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James Joyce (Penguin Lives Biographies)

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James Joyce (Penguin Lives Biographies) Cover

ISBN13: 9780670882304
ISBN10: 0670882305
Condition: Standard
Dustjacket: Standard
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Synopses & Reviews

Publisher Comments:

With all the earthy sensuality and majestic storytelling that have made her one of Ireland's preeminent writers, award-winning novelist Edna O'Brien paints the most passionate, personal, and sensuous portrait of her fellow countryman yet written. James Joyce is a return journey to the land of politics, history, and the saints and scholars that shaped this creator of the twentieth century's most groundbreaking novel, Ulysses. In her beautiful, poetic telling, O'Brien traces Joyce's early days as the rambunctious young Jesuit student; his falling in love with a tall, red-haired Galway girl named Nora Barnacle on Bloomsday; and his exile to Trieste where he met with success, love, and finally, despair. Only Edna O'Brien, with her deft, supple prose, her rebel Irish heart, and her kindred spirit, could capture the brilliance and complexity of this great modern master.

Review:

"The author of this latest short biography in the Penguin Lives Series plops her reader down in the middle of a characterization stylistically inspired by the prose of its subject. The unknowing reader (can there be such a critter?) must surely wonder upon what has been stumbled— these words are not in my dictionary!—wasEdna perchance in her cups? Had Edna no editor? No fear, her narrative soon straightens out into more conventional shape. The pattern and the pain of this prodigy's life is grasped and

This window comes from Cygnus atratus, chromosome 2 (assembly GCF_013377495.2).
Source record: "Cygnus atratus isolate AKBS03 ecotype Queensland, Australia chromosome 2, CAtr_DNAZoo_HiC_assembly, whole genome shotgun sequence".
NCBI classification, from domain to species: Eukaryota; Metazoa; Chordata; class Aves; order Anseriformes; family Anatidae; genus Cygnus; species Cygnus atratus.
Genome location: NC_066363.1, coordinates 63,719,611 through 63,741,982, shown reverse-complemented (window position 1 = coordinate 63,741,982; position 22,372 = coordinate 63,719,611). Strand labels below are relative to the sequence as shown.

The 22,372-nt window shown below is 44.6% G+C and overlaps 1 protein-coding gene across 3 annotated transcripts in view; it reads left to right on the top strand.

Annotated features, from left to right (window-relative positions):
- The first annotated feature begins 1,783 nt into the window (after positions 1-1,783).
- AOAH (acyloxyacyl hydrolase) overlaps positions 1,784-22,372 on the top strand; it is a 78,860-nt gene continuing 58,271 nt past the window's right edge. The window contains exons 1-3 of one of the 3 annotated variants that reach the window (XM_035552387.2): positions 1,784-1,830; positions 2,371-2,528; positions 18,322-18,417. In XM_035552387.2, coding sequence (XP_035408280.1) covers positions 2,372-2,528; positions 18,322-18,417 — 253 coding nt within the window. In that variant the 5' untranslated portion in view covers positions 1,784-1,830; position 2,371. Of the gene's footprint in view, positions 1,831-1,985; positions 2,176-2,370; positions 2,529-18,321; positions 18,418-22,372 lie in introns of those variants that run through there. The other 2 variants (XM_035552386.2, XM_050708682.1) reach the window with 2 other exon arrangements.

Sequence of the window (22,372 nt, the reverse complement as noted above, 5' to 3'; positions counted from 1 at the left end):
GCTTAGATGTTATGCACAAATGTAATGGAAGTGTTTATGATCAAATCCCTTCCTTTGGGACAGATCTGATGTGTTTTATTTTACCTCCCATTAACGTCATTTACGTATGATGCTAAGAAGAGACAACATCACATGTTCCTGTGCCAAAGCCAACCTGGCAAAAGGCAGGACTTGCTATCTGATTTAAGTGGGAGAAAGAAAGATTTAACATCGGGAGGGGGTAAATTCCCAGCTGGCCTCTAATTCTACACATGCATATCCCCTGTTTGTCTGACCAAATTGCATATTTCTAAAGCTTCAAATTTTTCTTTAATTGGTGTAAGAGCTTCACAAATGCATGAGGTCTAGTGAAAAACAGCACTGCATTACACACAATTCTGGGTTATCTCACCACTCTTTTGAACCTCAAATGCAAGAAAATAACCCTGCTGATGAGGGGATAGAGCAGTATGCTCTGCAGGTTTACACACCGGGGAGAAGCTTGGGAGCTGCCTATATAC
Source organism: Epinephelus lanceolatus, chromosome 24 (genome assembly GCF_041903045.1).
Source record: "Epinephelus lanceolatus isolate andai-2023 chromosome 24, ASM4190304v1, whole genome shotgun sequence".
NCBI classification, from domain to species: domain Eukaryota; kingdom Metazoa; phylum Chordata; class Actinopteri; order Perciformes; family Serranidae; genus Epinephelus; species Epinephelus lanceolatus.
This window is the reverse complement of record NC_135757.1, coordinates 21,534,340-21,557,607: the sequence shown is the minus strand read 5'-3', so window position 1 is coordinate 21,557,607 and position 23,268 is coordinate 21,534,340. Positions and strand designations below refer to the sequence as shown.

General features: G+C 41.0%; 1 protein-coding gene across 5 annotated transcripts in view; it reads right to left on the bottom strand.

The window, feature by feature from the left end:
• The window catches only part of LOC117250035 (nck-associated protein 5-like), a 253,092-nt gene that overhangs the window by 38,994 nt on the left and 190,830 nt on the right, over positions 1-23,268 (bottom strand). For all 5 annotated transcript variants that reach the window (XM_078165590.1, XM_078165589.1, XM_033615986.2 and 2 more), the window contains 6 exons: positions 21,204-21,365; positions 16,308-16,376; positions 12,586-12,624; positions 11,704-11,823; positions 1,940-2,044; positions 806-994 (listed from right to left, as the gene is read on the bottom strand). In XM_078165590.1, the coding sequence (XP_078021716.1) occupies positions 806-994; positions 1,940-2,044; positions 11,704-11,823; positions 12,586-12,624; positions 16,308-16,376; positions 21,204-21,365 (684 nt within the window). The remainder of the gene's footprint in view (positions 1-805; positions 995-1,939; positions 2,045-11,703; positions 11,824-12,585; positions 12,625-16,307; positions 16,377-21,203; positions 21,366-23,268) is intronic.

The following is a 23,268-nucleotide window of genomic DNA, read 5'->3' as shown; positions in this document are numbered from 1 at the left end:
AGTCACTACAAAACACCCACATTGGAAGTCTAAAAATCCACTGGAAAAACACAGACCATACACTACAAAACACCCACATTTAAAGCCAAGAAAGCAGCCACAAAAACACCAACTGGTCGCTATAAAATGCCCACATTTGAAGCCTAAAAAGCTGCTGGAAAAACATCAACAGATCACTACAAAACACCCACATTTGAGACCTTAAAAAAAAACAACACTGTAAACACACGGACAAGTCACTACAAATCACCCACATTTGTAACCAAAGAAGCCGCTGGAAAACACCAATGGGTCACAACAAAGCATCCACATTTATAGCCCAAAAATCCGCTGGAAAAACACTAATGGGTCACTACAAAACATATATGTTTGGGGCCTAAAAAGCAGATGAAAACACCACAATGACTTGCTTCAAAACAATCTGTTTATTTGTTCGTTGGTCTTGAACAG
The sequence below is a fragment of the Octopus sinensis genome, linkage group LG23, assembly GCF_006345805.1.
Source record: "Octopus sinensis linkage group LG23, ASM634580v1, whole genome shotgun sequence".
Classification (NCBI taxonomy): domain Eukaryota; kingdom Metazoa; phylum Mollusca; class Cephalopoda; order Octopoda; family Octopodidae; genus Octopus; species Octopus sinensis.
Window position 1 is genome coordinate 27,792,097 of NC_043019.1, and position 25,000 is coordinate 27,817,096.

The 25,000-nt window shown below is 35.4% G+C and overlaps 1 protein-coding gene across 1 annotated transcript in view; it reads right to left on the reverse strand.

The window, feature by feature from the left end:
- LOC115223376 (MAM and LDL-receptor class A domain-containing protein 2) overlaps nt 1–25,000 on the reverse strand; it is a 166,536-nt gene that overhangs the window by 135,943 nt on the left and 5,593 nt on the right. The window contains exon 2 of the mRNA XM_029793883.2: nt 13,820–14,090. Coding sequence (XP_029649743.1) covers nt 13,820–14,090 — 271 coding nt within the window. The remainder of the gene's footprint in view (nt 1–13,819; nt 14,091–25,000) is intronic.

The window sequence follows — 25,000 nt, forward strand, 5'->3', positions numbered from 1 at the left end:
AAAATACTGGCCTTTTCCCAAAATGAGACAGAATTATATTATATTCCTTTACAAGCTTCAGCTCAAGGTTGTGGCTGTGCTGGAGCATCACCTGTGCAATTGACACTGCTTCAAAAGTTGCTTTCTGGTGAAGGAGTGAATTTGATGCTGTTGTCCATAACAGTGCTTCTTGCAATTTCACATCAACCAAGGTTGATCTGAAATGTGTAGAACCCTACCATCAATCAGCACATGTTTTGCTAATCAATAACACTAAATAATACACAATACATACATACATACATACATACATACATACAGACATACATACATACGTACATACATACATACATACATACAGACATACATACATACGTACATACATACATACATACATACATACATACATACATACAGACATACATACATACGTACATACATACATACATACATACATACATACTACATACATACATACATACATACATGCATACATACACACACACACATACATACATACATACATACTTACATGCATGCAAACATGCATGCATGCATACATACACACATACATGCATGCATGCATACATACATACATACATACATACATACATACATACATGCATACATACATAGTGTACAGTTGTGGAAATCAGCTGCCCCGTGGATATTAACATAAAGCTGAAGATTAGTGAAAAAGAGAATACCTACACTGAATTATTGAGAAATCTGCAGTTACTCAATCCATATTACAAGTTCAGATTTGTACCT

felt. Periodically, though, Ms. O'Brien, an unabashed fan, veers off into her own brand of Joycean wordplay. She is having fun with the language (snorkeling where Joyce dove deep) and one senses that this spirit, intensified to ecstasy, is what kept Joyce functioning in a life that seems to have been ever at his throat, that would have undone a man less obsessed. O'Brien gives a taste of all this including a sense that this spirit was occasionally his worst enemy, particularly regarding his relationships with friends and family. One either likes this sort of thing (Ulyssesand Finnegan's Wake) or one doesn't, but it is impossible not to admire the adamantine will of this proud, sad, half-blind, half-mad man to live and write in what must have been the only way that made sense to him, loneliness and hardships be damned. A bibliography is included for those wishing to know more." Reviewed by Andrew Witmer, Virginia Quarterly Review (Copyright 2006 Virginia Quarterly Review)